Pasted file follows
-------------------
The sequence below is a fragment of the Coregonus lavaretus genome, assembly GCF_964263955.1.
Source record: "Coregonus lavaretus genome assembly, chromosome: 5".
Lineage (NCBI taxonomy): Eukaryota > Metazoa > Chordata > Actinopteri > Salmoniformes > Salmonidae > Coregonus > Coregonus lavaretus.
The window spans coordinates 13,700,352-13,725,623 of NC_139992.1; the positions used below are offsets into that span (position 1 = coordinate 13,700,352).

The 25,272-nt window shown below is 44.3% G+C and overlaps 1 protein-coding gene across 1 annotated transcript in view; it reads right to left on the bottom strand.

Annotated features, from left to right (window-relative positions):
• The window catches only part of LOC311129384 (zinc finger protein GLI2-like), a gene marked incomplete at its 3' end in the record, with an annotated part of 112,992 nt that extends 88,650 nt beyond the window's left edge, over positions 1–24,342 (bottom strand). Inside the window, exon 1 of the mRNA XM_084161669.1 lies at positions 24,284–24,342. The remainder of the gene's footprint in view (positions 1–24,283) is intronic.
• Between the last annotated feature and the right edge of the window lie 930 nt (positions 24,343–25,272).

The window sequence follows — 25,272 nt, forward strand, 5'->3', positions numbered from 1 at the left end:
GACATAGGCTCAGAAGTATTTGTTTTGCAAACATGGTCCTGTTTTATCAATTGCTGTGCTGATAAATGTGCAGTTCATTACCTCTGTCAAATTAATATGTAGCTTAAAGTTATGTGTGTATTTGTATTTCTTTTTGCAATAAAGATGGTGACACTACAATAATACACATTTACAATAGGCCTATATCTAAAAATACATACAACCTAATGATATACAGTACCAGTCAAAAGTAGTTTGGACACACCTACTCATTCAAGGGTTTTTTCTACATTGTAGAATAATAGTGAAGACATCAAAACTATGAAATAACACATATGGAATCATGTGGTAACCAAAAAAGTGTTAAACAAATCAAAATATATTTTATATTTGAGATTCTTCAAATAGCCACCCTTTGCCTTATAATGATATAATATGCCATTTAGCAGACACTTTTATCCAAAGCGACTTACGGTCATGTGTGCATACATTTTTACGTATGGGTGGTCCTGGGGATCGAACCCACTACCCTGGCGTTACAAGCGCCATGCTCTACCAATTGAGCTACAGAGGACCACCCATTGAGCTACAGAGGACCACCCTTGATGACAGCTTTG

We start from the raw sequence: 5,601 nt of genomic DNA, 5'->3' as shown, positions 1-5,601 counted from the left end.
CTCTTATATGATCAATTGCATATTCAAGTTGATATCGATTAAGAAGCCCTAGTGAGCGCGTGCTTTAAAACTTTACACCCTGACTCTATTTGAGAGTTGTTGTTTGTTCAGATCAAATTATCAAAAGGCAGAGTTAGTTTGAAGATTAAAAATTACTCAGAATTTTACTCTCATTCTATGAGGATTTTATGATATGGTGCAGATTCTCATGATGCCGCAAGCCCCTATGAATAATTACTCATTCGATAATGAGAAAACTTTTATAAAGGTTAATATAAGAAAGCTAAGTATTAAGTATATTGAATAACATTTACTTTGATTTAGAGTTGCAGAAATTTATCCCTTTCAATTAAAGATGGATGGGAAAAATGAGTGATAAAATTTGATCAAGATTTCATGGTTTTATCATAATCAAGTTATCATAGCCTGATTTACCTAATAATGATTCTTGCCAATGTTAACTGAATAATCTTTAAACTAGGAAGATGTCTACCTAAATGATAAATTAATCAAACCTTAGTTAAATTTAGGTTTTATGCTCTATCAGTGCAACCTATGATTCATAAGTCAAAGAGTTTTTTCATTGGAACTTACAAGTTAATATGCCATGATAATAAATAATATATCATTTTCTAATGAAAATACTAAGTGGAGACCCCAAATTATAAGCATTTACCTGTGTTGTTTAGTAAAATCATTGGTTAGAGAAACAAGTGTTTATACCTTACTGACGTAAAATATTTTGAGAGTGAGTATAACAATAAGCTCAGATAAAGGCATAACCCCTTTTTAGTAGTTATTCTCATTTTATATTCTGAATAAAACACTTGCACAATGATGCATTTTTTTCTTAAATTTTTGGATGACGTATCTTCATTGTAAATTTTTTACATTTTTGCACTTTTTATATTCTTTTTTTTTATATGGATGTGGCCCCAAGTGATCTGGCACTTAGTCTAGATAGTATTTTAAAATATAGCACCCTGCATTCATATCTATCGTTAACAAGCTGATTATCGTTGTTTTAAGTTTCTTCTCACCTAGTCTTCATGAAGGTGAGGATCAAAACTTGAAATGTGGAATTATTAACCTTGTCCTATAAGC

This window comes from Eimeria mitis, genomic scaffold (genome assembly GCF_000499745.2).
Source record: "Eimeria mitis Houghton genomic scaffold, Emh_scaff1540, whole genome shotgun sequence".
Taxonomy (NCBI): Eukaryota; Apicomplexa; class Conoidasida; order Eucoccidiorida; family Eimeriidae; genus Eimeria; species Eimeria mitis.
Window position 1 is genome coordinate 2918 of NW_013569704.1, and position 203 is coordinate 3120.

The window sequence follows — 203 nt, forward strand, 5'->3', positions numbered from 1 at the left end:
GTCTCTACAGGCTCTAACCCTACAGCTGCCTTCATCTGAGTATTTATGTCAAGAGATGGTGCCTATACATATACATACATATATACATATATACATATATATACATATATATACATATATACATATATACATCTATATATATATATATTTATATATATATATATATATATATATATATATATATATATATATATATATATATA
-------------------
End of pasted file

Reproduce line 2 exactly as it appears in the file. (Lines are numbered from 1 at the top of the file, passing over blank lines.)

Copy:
Source record: "Coregonus lavaretus genome assembly, chromosome: 5".